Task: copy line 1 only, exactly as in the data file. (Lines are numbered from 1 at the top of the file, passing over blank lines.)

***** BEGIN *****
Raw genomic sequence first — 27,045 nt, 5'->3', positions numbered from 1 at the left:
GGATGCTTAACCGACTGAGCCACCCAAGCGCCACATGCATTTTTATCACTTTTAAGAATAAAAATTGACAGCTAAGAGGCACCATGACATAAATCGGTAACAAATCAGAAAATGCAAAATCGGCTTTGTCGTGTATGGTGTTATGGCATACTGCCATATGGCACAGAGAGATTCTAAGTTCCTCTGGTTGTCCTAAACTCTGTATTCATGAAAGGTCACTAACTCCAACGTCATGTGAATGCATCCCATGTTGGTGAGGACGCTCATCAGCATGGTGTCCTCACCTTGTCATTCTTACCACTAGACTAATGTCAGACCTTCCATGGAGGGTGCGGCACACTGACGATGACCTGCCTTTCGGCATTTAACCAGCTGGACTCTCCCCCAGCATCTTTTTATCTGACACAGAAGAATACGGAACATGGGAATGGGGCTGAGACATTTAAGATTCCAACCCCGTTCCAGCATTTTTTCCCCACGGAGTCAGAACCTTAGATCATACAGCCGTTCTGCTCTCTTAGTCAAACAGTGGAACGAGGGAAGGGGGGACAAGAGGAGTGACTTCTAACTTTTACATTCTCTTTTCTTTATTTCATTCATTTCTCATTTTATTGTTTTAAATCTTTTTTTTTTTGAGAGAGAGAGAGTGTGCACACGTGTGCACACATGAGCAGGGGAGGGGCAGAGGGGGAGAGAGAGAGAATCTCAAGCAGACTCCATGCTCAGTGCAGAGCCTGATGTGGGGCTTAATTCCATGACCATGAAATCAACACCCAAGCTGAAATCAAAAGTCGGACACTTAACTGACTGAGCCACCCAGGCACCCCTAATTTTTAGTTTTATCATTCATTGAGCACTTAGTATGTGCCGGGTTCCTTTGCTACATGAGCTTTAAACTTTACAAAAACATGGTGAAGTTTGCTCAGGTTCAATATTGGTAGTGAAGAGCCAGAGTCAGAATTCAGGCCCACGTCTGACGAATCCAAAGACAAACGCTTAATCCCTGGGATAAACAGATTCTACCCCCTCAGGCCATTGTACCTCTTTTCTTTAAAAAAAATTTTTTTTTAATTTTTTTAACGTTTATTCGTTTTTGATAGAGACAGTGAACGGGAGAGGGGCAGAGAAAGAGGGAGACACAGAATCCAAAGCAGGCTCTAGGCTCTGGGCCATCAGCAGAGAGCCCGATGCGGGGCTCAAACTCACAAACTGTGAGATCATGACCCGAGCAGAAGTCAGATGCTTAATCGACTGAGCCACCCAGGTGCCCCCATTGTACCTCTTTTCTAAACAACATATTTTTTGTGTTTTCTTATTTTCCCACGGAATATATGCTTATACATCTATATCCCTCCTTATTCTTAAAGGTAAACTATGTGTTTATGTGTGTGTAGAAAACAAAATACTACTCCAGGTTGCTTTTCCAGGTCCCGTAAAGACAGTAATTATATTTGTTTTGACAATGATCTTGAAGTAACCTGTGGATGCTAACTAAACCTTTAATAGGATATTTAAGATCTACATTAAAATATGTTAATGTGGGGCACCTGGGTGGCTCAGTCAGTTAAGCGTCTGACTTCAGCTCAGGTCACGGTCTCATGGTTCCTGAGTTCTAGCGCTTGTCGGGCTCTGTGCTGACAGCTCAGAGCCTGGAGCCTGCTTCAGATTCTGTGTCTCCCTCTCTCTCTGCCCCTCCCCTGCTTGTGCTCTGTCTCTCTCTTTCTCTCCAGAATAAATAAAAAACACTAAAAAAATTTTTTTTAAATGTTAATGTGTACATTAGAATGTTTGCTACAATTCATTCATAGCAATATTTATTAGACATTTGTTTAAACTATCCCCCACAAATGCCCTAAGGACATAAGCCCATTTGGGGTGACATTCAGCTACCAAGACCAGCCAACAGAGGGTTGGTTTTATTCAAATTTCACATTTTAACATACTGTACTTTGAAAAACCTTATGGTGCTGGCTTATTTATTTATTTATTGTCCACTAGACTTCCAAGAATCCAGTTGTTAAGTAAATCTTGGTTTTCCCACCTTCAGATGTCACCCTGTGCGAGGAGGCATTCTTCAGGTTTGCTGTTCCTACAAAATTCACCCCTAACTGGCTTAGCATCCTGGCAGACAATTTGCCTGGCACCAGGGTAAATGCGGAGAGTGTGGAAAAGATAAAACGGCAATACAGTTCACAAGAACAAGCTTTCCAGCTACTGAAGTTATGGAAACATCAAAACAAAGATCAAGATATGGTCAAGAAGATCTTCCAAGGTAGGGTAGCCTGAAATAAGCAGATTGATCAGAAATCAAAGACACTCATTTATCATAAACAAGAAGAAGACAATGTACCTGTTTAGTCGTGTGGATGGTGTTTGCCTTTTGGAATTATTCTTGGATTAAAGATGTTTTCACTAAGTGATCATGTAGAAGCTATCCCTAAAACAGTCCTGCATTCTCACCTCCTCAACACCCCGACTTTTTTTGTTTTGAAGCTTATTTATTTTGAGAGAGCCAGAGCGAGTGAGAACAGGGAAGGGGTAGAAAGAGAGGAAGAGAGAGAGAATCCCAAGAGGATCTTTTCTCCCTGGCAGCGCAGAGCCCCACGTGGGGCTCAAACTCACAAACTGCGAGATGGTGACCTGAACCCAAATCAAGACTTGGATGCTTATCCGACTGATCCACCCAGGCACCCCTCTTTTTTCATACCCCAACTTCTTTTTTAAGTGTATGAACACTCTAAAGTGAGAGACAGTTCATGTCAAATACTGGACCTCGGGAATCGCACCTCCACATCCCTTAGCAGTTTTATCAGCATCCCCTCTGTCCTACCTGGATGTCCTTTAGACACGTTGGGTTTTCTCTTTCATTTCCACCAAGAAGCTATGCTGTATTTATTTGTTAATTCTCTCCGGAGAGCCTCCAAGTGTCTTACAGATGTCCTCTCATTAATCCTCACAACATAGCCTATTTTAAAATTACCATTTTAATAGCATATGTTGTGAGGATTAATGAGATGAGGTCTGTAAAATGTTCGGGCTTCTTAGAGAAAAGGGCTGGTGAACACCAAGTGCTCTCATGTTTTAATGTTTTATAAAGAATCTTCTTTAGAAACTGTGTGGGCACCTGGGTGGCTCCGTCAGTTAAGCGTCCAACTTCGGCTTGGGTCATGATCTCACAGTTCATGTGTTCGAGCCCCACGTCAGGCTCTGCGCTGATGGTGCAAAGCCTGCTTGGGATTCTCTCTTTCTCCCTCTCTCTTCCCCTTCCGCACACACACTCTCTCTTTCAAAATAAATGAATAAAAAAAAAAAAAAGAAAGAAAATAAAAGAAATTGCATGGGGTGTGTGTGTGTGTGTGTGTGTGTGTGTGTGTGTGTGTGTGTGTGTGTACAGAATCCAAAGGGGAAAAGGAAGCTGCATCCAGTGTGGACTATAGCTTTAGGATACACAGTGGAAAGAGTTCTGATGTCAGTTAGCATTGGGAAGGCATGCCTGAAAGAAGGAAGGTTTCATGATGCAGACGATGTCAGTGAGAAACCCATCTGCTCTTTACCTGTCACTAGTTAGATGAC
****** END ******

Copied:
Raw genomic sequence first — 27,045 nt, 5'->3', positions numbered from 1 at the left: